Lessons for Mutants

Johanna Warren

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Lessons for Mutants Review

by Marcy Donelson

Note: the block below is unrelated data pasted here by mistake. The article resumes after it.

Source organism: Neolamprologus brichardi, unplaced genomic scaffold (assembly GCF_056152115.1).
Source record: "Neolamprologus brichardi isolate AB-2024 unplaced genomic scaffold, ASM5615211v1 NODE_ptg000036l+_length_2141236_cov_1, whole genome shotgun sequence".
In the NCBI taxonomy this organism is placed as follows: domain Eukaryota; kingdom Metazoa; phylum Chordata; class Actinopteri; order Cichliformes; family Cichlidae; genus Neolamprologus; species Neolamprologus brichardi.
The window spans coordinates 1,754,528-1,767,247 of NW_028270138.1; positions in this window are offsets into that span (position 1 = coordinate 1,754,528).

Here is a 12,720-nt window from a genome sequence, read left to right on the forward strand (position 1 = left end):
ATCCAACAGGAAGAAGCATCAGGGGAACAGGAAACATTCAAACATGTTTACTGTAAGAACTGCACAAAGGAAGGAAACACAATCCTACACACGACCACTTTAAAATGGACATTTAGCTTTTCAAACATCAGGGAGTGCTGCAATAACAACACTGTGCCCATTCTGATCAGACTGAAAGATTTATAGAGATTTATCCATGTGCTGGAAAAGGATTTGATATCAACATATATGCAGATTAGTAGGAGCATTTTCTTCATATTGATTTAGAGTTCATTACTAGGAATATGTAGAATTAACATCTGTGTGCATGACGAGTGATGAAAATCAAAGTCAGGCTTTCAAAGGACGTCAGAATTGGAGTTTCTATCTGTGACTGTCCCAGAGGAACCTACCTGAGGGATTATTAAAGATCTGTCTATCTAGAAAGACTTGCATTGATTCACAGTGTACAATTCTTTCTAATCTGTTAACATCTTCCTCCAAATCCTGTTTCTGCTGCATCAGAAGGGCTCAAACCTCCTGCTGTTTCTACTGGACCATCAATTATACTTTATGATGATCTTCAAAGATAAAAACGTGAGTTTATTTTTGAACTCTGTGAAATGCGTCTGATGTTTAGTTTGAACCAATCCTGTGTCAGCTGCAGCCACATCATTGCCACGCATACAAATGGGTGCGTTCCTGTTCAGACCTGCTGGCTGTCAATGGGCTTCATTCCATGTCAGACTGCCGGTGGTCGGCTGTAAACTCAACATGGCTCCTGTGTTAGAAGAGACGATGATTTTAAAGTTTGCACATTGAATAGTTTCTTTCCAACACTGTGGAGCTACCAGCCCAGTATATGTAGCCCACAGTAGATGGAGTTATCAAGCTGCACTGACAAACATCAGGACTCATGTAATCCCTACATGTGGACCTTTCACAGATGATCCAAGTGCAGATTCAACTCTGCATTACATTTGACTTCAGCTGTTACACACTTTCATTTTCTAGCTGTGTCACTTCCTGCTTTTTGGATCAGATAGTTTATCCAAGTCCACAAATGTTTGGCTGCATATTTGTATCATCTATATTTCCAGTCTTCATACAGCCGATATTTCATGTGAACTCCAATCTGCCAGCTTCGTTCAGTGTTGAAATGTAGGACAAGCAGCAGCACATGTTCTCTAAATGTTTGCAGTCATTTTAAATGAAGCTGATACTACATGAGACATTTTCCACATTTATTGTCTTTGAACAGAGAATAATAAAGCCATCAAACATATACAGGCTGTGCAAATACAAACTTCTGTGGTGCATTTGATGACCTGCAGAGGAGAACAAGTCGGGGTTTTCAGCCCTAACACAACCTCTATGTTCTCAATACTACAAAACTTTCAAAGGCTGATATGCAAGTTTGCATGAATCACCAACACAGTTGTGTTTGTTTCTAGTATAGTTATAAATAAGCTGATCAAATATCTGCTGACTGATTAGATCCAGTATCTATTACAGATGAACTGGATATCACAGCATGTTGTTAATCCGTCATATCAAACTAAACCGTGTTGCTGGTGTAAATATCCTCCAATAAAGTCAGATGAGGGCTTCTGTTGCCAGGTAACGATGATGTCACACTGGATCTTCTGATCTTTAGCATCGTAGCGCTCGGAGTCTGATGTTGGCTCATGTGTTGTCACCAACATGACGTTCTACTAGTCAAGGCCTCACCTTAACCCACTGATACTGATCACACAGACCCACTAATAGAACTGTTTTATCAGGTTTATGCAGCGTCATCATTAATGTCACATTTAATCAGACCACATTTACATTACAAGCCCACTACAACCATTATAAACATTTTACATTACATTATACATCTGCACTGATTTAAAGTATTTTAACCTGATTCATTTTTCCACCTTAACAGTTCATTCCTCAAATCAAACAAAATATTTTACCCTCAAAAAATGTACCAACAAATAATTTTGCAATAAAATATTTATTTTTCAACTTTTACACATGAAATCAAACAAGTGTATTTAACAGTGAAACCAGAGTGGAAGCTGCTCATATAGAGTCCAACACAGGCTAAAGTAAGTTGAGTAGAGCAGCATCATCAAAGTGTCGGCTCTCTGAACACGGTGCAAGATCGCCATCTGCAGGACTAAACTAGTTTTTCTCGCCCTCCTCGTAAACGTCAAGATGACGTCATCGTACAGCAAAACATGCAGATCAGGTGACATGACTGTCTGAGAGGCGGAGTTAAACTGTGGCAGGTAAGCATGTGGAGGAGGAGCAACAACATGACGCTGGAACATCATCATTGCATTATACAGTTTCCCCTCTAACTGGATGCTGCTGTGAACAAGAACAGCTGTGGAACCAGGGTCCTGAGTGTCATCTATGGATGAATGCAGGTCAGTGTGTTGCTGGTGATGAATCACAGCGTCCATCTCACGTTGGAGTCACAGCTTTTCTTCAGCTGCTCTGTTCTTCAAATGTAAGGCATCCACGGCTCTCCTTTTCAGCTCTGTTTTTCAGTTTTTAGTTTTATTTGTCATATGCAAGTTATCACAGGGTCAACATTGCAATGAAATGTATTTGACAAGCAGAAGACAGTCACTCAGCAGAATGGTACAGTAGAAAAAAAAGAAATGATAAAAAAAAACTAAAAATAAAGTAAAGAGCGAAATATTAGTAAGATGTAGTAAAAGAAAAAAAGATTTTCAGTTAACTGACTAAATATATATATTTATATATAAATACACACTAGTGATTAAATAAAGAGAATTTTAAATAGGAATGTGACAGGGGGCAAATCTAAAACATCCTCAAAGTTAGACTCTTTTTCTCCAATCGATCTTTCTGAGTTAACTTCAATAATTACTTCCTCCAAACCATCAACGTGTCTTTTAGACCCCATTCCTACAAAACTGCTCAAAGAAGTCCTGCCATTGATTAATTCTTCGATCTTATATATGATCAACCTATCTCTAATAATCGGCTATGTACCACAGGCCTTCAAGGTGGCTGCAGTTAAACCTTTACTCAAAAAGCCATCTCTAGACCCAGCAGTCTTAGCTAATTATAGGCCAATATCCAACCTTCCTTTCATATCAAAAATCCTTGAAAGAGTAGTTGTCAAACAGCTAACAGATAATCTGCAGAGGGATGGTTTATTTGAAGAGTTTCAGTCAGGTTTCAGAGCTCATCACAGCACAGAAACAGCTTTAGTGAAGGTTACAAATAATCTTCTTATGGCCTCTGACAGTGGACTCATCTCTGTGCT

Having debuted in 2013 with the acoustic Fates, and having gradually reinforced her ethereal sound with keyboards and electronics on subsequent releases, Johanna Warren's sixth album, Lessons for Mutants, essentially picks up where 2020's Chaotic Good left off, with a mix of thoughtful folk and more forward-leaning rock textures. (Lessons for Mutants was mostly recorded live to two-inch tape with a band.) Perhaps further influencing the album's disposition was Warren's work in the interim on a stage musical, a version of Euripides' The Bacchae that she composed with lyricist J. Landon Marcus. Having said that, Warren has long had a theatrical, lyrical quality to some of her melodies. Here, those stagier characteristics emerge on songs like the suspenseful closing piano ballad "Involvolus" and midpoint track "Tooth for a Tooth," a resigned entry with soft-jazz combo backing suitable for a spotlighted nightclub stage ("Sometimes I can remember the good times/Sometimes it's easier to forget"). In marked contrast, however, are tracks including the surprising hard rocker "Piscean Lover," whose grungy guitars and athletic drums do much of the talking alongside lyrics that make oblique reference to Nirvana's "Heart-Shaped Box" (which references a Pisces in its opening line). It's followed by "Oaths," a power ballad of sorts with rock drums and constant fluttering piano. Later, the Alanis-esque, should-we-breakup song ":/" grumbles over muted guitar distortion for its brief, under-two-minute playing time. Meanwhile, other tracks traverse psychedelic folk (the spooky "Lessons for Mutants"), bouncy, driving indie pop ("I'd Be Orange"), and retro folk-rock ("Hi Res") as part of stylistically uneven, unsettled set, though one never loses the sense that Warren is presenting a central, ill-fated-relationship narrative. If that's the point, the Orpheus-referencing "Involvolus" drops the curtain with a reminder that Orpheus ultimately looks back over his shoulder, sending Eurydice to the underworld, just like Hades knew he would.

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